Sunday, February 07, 2010
Death of Salesman
“DEATH OF A SALESMAN’ gets a thoughtful production at Lakeland
Arthur Miller’s ‘DEATH OF A SALEMAN,’ is one of the greatest American plays. True to Miller’s form, the script probes his theme of the workings of society and asks his perennial question, “Is this the best way to live?”
On the surface, the play concerns Willy Loman, a traveling salesman who has worked for the same company for thirty-four years. He is now sixty-one years old, has lost his clients and has to borrow money from Charlie, his neighbor and only friend, in order to pay his bills. Neither of Willy's sons, who were brought up with Willy’s philosophy that to be “well liked” is the most important thing in life, have become the “heroes” he dreamed they would become. Willy has been plagued by illusions as he disintegrates into a state of failed dreams. He dies, as he lived, in a state of unrealistic expectations.
Oh, but how much more Miller is saying! It is almost impossible for one to leave the theatre without asking personal questions about the values by which you live your life and your affect on not only yourself, but the significant others in your life.
‘DEATH OF A SALESMAN’ opened on Broadway in 1949. It ran only 742 performances, but won both the Tony Award and the Pulitzer Prize for drama. The original production was directed by Elia Kazan with Lee J. Cobb starring in the leading role of Willy Loman.
The play made both Arthur Miller and the character, Willy Loman, household names. Classified as a modern tragedy, it illustrates the downfall of a man, an everyman in this case, because of a tragic flaw. The misguided Loman ( the proverbial "low man"), has the flaws of a misguided image of self and ill-conceived values. As in the traditional tragedy, the hero’s downfall not only affects him, but those who surround him.
The play’s requiem is one the most emotionally moving scenes in modern theatre. Linda (Willy’s wife) and Happy (youngest son), stand in shock after Willy’s poorly attended funeral. Biff (the oldest son) states that Willy had the wrong dreams. (Thus, he has a denouement, an awakening, a requirement for the development of a modern tragedy, which, in this case, acknowledges that he has learned from Willy’s mistakes.) Biff invites Happy to flee the city and Willy’s influence. Happy, having not learned the lesson of ill-placed values, declares that he will stick it out in New York to validate Willy’s death. Linda stands at the grave looking downward and asks Willy for forgiveness for being unable to cry. She begins to sob, repeating “I don’t know why you did it. We’re free, we are finally free and clear. . . .” All exit, and a flute melody is heard as the curtain falls.
‘DEATH OF A SALESMAN’ is very difficult to perform to it’s highest level of effectiveness. This is especially true for amateurs, which basically is what is appearing on the Lakeland Civic Theatre’s stage. Under Martin Friedman’s direction, the cast does an acceptable job.
Mark Cipra gives a creditable performance as Willy. We feel his pain, observe his lack of ability to create reality as he escapes into a fantasy world. We, appropriately, want to scream at him, “Wake up and realize you are living a life of lies and misjudgments.”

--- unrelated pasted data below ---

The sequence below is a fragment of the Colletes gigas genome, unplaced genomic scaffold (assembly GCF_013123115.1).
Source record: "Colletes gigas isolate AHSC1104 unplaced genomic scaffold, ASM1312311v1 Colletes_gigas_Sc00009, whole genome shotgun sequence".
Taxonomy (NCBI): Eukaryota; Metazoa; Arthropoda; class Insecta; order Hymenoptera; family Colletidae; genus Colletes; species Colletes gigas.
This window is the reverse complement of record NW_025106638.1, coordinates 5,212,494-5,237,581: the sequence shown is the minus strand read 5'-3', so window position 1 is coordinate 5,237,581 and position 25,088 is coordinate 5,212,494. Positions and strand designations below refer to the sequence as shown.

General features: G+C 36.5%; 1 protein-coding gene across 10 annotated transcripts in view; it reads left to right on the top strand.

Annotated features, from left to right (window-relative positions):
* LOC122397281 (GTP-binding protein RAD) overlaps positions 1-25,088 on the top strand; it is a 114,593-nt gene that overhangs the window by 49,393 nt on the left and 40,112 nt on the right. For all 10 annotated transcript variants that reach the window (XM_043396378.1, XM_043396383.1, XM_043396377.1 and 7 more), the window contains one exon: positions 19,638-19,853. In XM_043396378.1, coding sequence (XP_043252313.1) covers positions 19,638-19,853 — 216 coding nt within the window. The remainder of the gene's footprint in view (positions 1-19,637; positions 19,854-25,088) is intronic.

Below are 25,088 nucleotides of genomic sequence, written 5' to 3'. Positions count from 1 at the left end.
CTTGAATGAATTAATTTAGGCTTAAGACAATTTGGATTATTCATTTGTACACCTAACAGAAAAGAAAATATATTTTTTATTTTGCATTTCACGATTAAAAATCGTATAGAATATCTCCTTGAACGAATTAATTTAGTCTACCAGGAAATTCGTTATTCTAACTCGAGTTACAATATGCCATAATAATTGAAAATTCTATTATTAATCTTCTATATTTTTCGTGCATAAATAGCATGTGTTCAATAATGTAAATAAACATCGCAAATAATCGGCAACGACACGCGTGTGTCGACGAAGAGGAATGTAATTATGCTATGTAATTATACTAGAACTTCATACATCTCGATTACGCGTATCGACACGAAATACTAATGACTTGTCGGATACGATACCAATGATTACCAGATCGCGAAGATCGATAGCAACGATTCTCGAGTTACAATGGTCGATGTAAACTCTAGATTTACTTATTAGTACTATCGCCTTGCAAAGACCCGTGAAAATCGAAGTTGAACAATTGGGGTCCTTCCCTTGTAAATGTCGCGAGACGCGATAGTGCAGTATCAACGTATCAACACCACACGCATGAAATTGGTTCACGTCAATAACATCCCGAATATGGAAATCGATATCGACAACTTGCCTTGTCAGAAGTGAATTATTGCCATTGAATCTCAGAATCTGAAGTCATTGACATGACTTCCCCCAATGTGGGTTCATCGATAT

Maryann Elder is excellent as the enabler wife who knows what Willy is doing is wrong, but her misspent love causes her to hide the truth from him. Unfortunately, Elder fails to completely develop the emotional impact of the requiem.
Though he tries hard, Christopher Richards doesn’t have the maturity to develop the frustration needed to fully flesh out Biff. Christopher Richards comes closer to exploring the underpinnings of Happy.
Michael Green gives a good spin on the character of Charley. The rest of the cast is quite acceptable.
Friedman has taken several liberties with the script that must be questioned. For example, he has given us actors who portray younger versions of Biff, Happy and Linda. Their reason is questionable. Since much of the play is illusionary, if well conceived the same actors who play the grown up trio would have made for less confusion. Miller didn’t include them in the original script. Why tinker with brilliance?
He has also added music throughout the play. The music does nothing to enhance the actions, often leading to underscoring confusion, and in some instances drowns out the quieter speeches.
Why was the sound of the car starting, followed by the straining engine, and then the crash, eliminated before the final scene? This is needed to clarify the way Willy misguidedly died.
Trad Burns lighting is excellent, but his set design, doesn’t work. The playing area of the house is not well conceived causing awkward blocking. Why are Biff and Happy sleeping on the floor, not in beds? What is the purpose of the anti-room that is on the second level? The supposed “flash back area” is often misused as scenes from the present invade the space.
CAPSULE JUDGEMENT: Lakeland’s ‘DEATH OF A SALSMAN’ will allow its audiences to experience one of America’s great plays. Those attending, in spite of some questionable aspects of the production, will leave having the basic impact of Miller’s message. And, gaining that understanding is the essence of the reason for producing the script.